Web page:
With the development of new techniques, wood is now being used to build skyscrapers and recent months have seen a surge in large timber structures being constructed across the globe claiming to be the biggest, the tallest, or the first of their kind. But observers are worried about the impact of the trend on the environment.
No fewer that seven of these structures located across Europe, Asia and North America are either still on the drawing board, under construction or already in existence.
Some of these are the “Dutch Mountains” in Veldhoven, Eindhoven, The Netherlands; “W350” in Tokyo, Japan; “Treet” in Bergen, Norway; “Mjøstårnet” in Brumundal, Norway; “Oak Timber Tower” in London, UK; “HoHo Tower” in Vienna, Austria; and “Brock Commons Student Residence” in Vancouver, Canada.
Touted as the “largest wooden building in the world”, the Dutch Mountains was conceived via a multi-disciplinary partnership made up of tech companies, service providers, architects and developers, and would contain a hi-tech, mixed-use programme for residents and visitors.
The W350 is a 70-storey, 350-metre skyscraper that would also be Japan’s tallest building on completion in 2041. Designed by Sumitomo’s Tsukuba Research Laboratory in collaboration with Tokyo practice Nikken Sekkei, the $5.9 billion multi-use tower containing a hotel, residential units, offices, and shops would be wrapped in large balconies covered in plants.
W350 would be almost four times higher than the world’s current tallest timber building – the 18-storey Brock Commons Student Residence in Vancouver. But the tallest wooden skyscraper in the world is soon to emerge in 2018: the 24-storey, multi-purpose HoHo Tower stands at 84 metres with 76 percent of the building made from timber.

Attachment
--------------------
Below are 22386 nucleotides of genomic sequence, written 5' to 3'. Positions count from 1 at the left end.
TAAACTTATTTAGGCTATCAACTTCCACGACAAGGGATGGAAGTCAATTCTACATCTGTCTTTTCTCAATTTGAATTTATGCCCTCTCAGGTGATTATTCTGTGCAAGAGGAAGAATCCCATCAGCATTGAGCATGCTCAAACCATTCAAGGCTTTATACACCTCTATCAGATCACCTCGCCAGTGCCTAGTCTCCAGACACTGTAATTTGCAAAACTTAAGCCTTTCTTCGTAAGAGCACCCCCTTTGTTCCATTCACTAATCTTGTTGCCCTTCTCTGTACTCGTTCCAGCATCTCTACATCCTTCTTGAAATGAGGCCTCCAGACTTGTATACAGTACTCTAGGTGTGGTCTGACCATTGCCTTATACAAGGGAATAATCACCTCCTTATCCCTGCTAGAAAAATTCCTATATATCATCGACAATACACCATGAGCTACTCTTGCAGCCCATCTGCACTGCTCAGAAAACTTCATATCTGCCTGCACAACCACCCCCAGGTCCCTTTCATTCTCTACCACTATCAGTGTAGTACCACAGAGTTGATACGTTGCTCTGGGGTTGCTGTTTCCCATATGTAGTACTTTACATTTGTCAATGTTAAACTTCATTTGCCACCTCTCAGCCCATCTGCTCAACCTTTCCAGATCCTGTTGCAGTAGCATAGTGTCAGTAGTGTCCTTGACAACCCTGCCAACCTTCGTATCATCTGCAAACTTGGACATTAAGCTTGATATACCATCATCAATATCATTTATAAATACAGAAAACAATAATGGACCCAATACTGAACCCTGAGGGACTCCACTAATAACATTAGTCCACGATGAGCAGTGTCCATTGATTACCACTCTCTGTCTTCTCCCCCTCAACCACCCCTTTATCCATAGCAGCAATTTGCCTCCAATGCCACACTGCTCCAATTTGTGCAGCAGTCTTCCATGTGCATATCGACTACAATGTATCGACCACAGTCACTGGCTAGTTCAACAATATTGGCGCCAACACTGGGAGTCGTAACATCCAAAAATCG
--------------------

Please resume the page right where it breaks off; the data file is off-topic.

One of the current claimants of the world record for the tallest timber building is Treet in Norway, which stands at 51 metres tall, even the though the Mjøstårnet is set to reach an even taller height of 81 meters. Construction of Mjøstårnet began in early September and is due for completion in March 2019.
Even though proponents of the technology claim that it is sustainable and reduces the carbon footprint compared with the conventional method, some environmentalists however remain sceptical.
Wood has long been a favoured construction material, noted for being durable, lightweight and inexpensive. In fact, Japan’s government passed a law in 2010 promoting the sustainable use of wood in all public buildings up to three stories high.
But architect and environmental activist, Nnimmo Bassey, says cutting trees for large building structures will intensify the creation of plantations or cause deforestation.
“These compound climate and social crises,” he adds, pointing out that plantations “are bad news for the climate”.
“Many of them are planted after clearing and felling of trees. Plantations are not only bad for the climate, they are bad for communities who lease land and biodiversity,” he notes, adding:
“Let me state clearly that high rise timber structures pose unique risks and should be erected with full understanding of such risks. Topmost risk is that of fire. Consider if such structures were in the line of the raging fires in California, for example.”
A forestry, environmental as well as research & development (R & D) expert, Dr David Ladipo, also frowns at the development, saying that to use wood so intensively is not sustainable beyond research or exhibition level.